FINAL COIL came as a blank to me but I gotta say that they impressed me so much that I am glad that I did this interview. Anders Ekdahl ©2017
Let’s start with your latest recording. When you look back at it now what kind of feelings do you have for it?
Hi, I’m Phil the singer and guitarist of Final Coil. First up, thank you for the very interesting questions!
The recording was just amazing. This is our first recording for our new label, Wormholedeath, and so we obviously wanted to get everything exactly right. We spent almost twelve months going back and forth between label, band and studio choosing songs and getting them to the point that they were ready and, to be honest, we were so involved in the process that we didn’t think too much about actually getting into the studio. Then, suddenly, after all that work (and the logistical nightmare of moving the entire band from the UK to Italy at Christmas time), we were in the studio and it flew by! The producer, Wao, is just great, a total pro and a really nice guy, and he has these two engineers, Luca and Cicio who were so cool and friendly, and they all totally got what we wanted to do from the first day so all the discussions we had were basically “how can we make this better?” They were really respectful of what we had done, but when they felt that we could do something better they had great suggestions and I think that we followed almost every single one because they always helped to serve the music.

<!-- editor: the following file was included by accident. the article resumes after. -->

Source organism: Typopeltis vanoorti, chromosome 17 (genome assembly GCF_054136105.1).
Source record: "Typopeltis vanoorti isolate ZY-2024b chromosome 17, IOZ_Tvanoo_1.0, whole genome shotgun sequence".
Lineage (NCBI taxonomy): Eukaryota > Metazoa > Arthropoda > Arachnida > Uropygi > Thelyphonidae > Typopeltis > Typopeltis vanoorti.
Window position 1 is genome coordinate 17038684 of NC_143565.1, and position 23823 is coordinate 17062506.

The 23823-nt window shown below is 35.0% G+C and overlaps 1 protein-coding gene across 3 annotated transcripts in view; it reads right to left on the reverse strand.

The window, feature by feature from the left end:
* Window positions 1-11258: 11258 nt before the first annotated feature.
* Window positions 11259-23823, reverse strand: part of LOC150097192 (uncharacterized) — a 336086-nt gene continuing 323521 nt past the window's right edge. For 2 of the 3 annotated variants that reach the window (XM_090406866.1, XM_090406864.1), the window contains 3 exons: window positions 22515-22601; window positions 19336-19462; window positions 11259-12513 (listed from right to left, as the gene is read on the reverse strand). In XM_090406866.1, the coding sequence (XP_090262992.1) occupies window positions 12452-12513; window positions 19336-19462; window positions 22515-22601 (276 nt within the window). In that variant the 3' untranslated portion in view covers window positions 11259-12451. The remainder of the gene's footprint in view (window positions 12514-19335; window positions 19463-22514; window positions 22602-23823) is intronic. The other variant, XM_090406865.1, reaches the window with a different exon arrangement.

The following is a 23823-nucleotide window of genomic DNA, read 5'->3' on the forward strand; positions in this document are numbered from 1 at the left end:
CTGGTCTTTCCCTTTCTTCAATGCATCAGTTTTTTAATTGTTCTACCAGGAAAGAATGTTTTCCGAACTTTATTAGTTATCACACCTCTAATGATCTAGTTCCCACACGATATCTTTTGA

That flowed through into the mastering of the album as well – because, of course, recording Is only half the story, and we were really lucky because Magnus Lindberg (Cult of Luna) kindly agreed to work with us, and he’s just a total professional and we talked about how the record should sound and the type of music that inspired us and he came back with pretty much what you hear on the record. There was one revision, I think, and that was it. For me, it was a total blast and I just hope I get the chance to do it again and, if it comes about, I’m pretty sure it’ll be with the same people because we made such a great team and that’s hard to find!
I am fascinated by band names. What was it that made you settle on the one you have and what does it mean to you?